The Global Cyber Security Capacity Centre (GCSCC) is a leading international centre for research on efficient and effective cybersecurity capacity building. It has created the National Cybersecurity Capacity Maturity Model (CMM), the first-of-its-kind model to review a country’s cybersecurity capacity maturity. Together with key strategic international partners, such as the World Bank, the Organization of American States (OAS), the Commonwealth Telecommunications Organisation, and the International Telecommunication Union, the Capacity Centre has since 2015 successfully deployed the CMM in over 40 countries around the world, and significantly underpinned a regional study in Latin America and the Caribbean through collaboration with the OAS. The review processes and the resulting reports, drafted by the GCSCC, enabled the governments to benchmark national cybersecurity policy and strategies, cybersecurity culture, knowledge development, legal and regulatory frameworks, and risk controls. The results and recommendations enabled nations to better plan national strategies, facilitate international and regional collaboration and cooperation, and set priorities for strategic investment and capacity development. To foster global knowledge exchange and transfer of expertise gained in the global community, the GCSCC also runs the publicly-available Cybersecurity Capacity Portal, a global online resource for good practice and knowledge in cybersecurity capacity building, which also includes a mapping of international and regional capacity building efforts by the various actors in the field. [www.sbs.ox.ac.uk/cybersecurity-capacity/]
The deployment of the model has been in itself an effective capacity-building exercise and has been informing the thinking of the global community. The deployment of the CMM has also become part of two global and regional initiatives by the Global Forum on Cyber Expertise (GFCE). The GCSCC encourages the further uptake of the model by other countries and international community actors and has constant conversations with regional organisations, governments, private companies and other research institutions who work on this issue. It also has recently established its first regional partnership with the Oceania Cybersecurity Centre, which will be the focal point for cybersecurity capacity building in that region.
Rather than evaluating the country’s policies only, they look at the its maturity in addressing a wide range of questions, including: how well do the various stakeholders work together to create and revise policies, make decisions, and assess whether strategies are working? The resultant review allows countries to understand their strengths and weaknesses, and target their resources to develop cybersecurity capacity according to their national priorities.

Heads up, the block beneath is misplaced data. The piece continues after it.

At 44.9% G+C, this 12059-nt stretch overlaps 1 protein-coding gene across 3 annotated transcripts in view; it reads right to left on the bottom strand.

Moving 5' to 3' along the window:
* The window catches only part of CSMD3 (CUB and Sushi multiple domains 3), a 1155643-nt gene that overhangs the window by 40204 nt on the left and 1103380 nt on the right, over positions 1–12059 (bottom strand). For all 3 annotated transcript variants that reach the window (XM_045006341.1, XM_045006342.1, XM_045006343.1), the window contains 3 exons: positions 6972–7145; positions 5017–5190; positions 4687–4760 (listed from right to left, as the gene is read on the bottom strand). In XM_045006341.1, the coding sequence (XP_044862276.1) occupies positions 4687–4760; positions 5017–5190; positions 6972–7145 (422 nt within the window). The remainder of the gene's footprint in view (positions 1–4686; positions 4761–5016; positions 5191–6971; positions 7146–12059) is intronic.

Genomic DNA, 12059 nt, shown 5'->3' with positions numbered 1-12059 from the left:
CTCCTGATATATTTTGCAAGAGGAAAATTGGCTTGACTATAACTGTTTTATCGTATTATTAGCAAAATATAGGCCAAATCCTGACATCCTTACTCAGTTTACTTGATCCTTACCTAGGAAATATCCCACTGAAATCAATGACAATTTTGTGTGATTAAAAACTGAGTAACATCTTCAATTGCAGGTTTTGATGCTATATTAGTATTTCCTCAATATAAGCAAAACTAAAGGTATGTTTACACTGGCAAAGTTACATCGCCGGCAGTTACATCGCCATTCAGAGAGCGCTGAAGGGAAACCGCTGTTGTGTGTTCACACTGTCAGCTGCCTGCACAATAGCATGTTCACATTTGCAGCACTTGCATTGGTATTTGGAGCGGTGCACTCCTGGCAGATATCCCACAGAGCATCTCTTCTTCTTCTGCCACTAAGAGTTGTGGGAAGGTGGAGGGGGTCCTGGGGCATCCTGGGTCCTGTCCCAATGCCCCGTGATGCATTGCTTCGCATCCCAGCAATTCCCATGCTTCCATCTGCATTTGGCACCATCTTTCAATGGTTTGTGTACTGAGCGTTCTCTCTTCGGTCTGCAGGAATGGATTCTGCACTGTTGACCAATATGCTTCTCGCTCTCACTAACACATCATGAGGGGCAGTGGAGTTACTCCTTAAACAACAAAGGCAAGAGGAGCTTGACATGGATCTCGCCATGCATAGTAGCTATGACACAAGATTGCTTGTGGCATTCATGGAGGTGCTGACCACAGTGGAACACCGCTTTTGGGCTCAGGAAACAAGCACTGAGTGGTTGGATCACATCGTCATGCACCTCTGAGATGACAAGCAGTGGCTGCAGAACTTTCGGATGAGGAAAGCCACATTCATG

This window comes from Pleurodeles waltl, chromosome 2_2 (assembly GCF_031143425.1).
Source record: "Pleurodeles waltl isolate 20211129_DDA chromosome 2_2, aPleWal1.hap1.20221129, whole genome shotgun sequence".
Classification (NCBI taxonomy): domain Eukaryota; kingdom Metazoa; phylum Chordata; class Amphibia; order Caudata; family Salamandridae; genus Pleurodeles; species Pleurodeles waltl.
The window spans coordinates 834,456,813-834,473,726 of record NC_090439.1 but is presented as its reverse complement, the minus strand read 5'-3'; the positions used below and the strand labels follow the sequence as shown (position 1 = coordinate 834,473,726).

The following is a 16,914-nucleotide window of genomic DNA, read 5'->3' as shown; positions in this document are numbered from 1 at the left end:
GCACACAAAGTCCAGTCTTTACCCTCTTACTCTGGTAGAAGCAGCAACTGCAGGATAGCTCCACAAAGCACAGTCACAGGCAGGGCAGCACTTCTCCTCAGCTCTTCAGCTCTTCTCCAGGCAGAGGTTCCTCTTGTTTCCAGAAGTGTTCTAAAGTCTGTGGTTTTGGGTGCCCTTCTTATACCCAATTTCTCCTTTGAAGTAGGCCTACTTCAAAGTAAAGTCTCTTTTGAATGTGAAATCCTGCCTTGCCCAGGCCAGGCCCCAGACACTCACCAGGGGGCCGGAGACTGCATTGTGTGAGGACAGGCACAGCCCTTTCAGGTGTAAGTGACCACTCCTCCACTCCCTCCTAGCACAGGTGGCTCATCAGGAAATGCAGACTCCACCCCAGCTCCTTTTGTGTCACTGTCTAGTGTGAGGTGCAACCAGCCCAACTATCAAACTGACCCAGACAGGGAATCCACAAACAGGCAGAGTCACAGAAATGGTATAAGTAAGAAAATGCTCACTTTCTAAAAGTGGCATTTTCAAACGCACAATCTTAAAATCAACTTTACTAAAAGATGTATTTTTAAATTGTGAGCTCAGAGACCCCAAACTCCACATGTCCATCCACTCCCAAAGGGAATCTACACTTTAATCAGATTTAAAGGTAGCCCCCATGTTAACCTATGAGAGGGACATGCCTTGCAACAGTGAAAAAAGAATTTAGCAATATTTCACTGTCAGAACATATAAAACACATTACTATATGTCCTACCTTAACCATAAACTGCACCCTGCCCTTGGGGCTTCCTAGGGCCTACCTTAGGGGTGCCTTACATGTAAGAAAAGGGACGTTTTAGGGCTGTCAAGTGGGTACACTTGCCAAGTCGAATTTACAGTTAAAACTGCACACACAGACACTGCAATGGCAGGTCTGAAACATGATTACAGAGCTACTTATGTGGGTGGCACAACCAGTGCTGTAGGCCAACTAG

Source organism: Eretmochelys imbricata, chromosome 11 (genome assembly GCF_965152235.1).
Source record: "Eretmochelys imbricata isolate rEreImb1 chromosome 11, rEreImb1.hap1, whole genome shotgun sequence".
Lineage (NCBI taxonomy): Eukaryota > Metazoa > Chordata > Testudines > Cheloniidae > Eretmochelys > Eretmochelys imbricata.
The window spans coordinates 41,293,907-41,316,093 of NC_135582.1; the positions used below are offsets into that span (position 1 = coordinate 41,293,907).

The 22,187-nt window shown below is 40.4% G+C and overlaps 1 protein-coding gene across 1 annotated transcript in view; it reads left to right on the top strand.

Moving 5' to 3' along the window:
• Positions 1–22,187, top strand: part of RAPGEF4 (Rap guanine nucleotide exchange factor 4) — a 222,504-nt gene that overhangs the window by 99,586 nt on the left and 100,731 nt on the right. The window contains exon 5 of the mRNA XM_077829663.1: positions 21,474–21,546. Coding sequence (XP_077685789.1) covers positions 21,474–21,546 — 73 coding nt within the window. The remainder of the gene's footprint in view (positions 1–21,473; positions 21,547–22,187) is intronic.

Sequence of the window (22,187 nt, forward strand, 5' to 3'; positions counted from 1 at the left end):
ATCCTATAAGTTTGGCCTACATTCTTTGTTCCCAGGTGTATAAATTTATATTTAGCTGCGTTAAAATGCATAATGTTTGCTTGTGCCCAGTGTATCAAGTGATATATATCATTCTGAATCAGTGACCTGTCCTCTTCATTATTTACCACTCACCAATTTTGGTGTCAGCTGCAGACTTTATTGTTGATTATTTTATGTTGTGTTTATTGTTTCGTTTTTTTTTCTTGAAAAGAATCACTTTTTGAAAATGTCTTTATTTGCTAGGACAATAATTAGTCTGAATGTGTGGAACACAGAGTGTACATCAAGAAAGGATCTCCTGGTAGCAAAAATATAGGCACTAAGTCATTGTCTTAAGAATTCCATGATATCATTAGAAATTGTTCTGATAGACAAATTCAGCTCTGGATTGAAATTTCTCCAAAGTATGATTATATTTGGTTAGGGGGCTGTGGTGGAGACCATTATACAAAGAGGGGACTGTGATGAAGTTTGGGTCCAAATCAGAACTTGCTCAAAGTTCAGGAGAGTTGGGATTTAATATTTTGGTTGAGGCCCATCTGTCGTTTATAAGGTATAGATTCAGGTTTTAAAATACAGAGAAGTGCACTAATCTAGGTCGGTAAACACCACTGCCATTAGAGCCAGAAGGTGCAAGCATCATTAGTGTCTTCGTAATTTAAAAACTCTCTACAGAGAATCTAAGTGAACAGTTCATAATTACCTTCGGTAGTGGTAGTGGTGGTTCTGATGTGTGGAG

This methodology has been endorsed by the Organization of American States, the World Bank, and the Commonwealth Telecommunications Organisation, and has been used to assess over 40 countries, including Bhutan, Jamaica, Uganda, the UK, and 32 members of the Organisation of American States (link). The model is a living document which continues to be revised and refined.
The Capacity Centre is also developing a model for Understanding Cyber Harm, moving beyond simple measures of financial harm to address complex issues of reputational, psychological, physical harm etc. Together the Capacity Maturity Model and the future HARM Model will enable nation states and/or organisations to make better informed decisions when it comes to financial investments in cybersecurity capacity building.
The Capacity Centre also hosts the Cybersecurity Capacity Portal, a global resource for expertise and knowledge on cybersecurity capacity building. This publicly-available online platform provides access to all of the tools, models and best cases, includes and inventory of international, regional and national cyber capacity building initiatives underway, and aggregates a number of other resources in the field.
How do you communicate with someone you don't trust? How do you share data with an untrusted system without compromising your privacy? How do you do this using today's technology? These questions are becoming increasingly important as networked computer systems become an integral part of our daily lives through developments like the smart energy grid and the Internet of Things.
The archetypal solution to these privacy challenges is to introduce a some type of intermediary into the communication path to perform privacy-enhancing information processing, such as data aggregation or filtering. However, this approach is usually dismissed because we lack guarantees of this intermediary's trustworthiness – we don't want to introduce a so-called trusted third party.